Moving further north are the communities in Chicago and Detroit. Not unlike the Washington group, this group also has a significant number of professionals - physicians and surgeons, engineers, lawyers, economists and accountants. Almost all of them work in private businesses, either self-owned or as employees in large firms. The Toronto Pakistani community in Canada - the largest Pakistani expatriate community in that country - is basically an extension of the Chicago group.
The community in the San Francisco and Los Angeles area is dominated by the people in the high-tech industry. As a result of the IT and dot.com booms of the ‘nineties some of these people have experienced vertiginous upward economic mobility. The size of accumulated wealth and annual incomes of this community is considerably greater than the average for the communities in other parts of the continent.
Finally, the Pakistani community in the Houston-Dulles area is dominated by the people who have set up successful businesses; some of them in the oil sector while some other have taken advantage of the economic boom that has lasted for decades in the area.
Since this part of the United States has a very strong presence of immigrants many of whom operate their own businesses, the Pakistanis have found an easier acceptance here as business owners and operators.
These communities have different economic interests in Pakistan. The working class communities on the East Coast (Washington-Virginia and New Jersey-New York) are not unlike the Pakistani workers in the Middle East.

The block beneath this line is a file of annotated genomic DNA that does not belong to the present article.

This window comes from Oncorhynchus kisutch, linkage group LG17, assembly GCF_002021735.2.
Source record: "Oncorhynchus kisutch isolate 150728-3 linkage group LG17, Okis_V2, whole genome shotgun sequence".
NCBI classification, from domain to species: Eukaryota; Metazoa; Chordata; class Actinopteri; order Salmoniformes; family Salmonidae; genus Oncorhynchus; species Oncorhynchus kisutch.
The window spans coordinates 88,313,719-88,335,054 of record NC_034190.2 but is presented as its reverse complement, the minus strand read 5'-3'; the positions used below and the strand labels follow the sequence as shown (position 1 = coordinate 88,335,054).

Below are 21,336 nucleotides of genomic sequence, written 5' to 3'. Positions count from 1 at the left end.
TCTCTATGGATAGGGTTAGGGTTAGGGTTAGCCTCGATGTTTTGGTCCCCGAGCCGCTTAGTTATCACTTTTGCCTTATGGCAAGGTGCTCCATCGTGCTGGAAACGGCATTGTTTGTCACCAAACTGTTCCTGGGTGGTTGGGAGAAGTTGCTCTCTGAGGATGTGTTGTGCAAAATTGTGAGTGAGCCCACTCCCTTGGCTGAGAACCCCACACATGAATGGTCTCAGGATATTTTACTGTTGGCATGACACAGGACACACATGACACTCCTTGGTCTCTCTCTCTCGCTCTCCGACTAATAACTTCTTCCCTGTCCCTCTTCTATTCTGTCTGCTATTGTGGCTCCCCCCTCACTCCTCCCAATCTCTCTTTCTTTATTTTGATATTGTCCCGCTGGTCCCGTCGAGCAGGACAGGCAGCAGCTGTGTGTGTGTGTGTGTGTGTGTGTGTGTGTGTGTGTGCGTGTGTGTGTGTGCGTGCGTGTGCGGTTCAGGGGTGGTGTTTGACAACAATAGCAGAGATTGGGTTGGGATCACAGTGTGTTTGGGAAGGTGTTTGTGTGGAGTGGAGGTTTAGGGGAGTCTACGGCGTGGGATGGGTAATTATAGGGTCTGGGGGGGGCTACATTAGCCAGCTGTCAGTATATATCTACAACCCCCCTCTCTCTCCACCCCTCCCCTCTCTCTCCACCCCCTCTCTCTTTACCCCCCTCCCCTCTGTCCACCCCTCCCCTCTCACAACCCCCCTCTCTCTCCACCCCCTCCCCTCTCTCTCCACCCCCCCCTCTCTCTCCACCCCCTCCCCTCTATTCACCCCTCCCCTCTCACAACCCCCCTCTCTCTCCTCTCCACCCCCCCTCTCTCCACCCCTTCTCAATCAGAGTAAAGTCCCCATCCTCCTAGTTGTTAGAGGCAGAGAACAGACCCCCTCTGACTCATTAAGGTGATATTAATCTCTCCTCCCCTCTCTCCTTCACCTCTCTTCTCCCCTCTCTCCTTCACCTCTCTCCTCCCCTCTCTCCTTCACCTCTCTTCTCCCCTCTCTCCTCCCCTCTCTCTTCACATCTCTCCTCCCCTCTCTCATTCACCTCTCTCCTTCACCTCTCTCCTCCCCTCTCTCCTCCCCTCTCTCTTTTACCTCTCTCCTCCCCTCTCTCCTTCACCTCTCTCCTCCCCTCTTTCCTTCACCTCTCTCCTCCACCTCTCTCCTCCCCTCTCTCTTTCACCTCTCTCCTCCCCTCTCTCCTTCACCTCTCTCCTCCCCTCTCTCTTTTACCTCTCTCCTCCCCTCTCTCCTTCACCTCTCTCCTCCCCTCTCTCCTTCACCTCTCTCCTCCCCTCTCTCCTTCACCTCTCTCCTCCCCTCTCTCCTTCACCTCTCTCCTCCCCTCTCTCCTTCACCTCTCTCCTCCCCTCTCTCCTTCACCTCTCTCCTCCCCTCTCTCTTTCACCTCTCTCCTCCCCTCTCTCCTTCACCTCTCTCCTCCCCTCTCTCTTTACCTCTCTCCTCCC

While they earn considerably more but save less than the Pakistani workers in the Gulf states, they do send money to their relatives and friends back in the homeland. A steady flow of about $150 million from the United States to Pakistan in the period before 9/11 was made up of this type of remittance.
It is unlikely that the total amount of money originating with this group would grow in any significant way unless their number increases. The size of this component of the expatriate community is unlikely to increase given the constraints imposed on the entry of people with low levels of skills into the United States following 9/11. These constraints are particularly severe for the Muslim world.
The more well-to-do members of the various communities of Pakistanis identified above have come recently into the picture as active remitters, attracted by the booming real estate markets in various parts of Pakistan. How they are responding to the opportunities they see in the homeland will be the subject of the article next week. (Courtesy Dawn)